Dogs need regular dental care just like we humans do. The dental tartar you see building up on your dog’s teeth is about 80 percent bacteria and it inflames and damages the gums, the bone beneath, and the ligaments that hold teeth in place. This bacteria can enter the bloodstream and cause damage to vital organs such as the liver, kidneys and heart.
Vets encourage dental cleaning because dental disease is painful for your dog. Regular brushing with dog-safe enzymatic toothpaste, dental treats, and dental specific diets will all help slow the buildup of dental tartar, and hopefully lessen the risk of dental disease. Most of our canine companions will eventually need a full dental cleaning with dental X-rays under anesthesia by a licensed veterinarian. Dental X-rays allow your veterinarian to see the large portion of the tooth that reside below the gum line. The frequency of these cleanings will vary by individual and by the amount of home dental care.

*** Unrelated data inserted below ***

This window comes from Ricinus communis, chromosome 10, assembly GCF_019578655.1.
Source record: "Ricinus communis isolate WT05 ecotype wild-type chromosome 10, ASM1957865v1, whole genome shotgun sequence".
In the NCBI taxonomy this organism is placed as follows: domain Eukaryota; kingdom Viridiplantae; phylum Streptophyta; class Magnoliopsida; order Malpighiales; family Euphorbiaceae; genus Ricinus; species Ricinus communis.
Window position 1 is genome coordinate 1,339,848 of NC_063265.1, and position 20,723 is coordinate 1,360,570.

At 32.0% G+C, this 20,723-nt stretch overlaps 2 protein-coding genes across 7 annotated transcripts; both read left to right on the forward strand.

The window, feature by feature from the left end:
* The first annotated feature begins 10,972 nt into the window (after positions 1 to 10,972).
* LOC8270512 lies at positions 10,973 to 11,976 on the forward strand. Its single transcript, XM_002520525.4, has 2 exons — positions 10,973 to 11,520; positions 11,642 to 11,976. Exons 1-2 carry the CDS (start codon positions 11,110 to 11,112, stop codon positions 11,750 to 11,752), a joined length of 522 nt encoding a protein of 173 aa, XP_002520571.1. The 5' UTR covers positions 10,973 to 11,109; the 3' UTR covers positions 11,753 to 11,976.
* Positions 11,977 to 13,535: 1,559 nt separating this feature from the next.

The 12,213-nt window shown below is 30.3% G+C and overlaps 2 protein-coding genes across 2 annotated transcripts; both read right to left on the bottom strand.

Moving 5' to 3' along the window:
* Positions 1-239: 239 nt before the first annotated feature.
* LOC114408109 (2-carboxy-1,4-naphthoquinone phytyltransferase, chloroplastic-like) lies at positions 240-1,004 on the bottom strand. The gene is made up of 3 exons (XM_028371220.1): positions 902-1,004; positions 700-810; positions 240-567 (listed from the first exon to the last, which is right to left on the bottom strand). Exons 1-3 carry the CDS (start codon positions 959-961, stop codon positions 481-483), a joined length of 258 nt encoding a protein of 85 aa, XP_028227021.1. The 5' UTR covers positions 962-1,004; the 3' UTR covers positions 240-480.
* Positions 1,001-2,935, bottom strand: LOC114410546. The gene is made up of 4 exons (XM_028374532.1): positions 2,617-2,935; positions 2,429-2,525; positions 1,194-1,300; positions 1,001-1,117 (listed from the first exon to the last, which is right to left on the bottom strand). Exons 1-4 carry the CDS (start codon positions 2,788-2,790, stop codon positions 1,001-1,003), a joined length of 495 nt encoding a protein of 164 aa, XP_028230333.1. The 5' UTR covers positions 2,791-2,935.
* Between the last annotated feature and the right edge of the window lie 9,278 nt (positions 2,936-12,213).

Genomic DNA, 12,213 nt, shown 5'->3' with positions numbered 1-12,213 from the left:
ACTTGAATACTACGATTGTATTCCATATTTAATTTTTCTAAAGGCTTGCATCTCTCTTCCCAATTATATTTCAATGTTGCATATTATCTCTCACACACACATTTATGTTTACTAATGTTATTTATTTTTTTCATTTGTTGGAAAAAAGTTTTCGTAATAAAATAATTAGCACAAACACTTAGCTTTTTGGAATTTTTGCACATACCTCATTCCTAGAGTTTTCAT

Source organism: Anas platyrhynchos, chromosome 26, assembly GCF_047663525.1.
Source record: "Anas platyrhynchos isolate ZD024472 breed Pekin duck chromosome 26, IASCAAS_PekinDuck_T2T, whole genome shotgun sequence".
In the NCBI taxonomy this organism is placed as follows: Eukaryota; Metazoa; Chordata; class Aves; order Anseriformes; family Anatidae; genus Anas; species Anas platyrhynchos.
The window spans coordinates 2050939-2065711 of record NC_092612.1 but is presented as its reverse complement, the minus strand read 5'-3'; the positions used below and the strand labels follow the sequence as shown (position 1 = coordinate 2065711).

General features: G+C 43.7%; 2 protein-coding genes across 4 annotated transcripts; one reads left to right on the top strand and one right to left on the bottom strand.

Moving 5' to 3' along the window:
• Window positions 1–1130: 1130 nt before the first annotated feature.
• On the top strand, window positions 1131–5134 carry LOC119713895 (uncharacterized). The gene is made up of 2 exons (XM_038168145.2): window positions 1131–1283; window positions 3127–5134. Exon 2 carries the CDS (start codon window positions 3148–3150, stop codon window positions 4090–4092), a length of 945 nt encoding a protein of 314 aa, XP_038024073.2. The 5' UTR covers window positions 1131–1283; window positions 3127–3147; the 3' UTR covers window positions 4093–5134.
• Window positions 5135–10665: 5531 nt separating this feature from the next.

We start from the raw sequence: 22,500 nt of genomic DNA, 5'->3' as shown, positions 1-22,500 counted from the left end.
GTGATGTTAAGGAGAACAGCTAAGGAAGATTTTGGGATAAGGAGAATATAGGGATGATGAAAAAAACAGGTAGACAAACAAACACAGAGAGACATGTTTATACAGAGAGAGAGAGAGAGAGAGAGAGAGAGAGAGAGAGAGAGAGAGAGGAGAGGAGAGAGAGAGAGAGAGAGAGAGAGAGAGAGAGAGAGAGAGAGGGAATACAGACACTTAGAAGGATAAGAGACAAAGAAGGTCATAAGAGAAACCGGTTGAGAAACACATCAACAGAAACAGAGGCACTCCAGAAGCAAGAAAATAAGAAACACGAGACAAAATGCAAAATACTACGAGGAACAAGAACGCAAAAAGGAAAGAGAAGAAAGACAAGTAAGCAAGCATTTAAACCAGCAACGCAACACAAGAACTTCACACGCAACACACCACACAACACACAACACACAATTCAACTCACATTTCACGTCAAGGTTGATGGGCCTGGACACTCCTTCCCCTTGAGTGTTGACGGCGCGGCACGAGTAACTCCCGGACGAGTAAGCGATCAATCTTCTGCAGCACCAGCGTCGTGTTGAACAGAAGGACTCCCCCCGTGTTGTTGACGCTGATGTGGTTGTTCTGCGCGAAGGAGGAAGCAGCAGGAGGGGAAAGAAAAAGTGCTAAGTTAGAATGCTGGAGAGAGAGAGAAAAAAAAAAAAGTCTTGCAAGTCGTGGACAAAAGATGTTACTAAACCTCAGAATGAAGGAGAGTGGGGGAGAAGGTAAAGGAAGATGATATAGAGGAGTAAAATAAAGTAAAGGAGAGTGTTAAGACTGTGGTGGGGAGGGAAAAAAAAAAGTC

Dental disease is often worse in small and toy breed dogs. Small dogs have large teeth for their small mouth which causes the teeth to be overcrowded. The overcrowding allows food and debris to collect between the teeth and cause the buildup of plaque and calculus. This, in turn, can lead to loss of teeth and infection. In contrast, larger dogs tend to chew on toys and other things that keep their teeth healthier, but we often see fractures in these dogs from chewing on rocks and bones. When picking treats, pick products with the VOHC (Veterinary Oral Health Council) seal – these treats tend to be the right balance for your dog’s teeth. As always, consult your veterinarian about what dental program is right for your dog.
With anesthesia, of course there is always risk. But anesthesia has come such a long way. There is pre-operative blood work to make sure everything is functioning properly and your dog can metabolize the anesthesia. Your dog is constantly monitored before, during, and after the procedure. But, be sure to discuss your concern with your vet.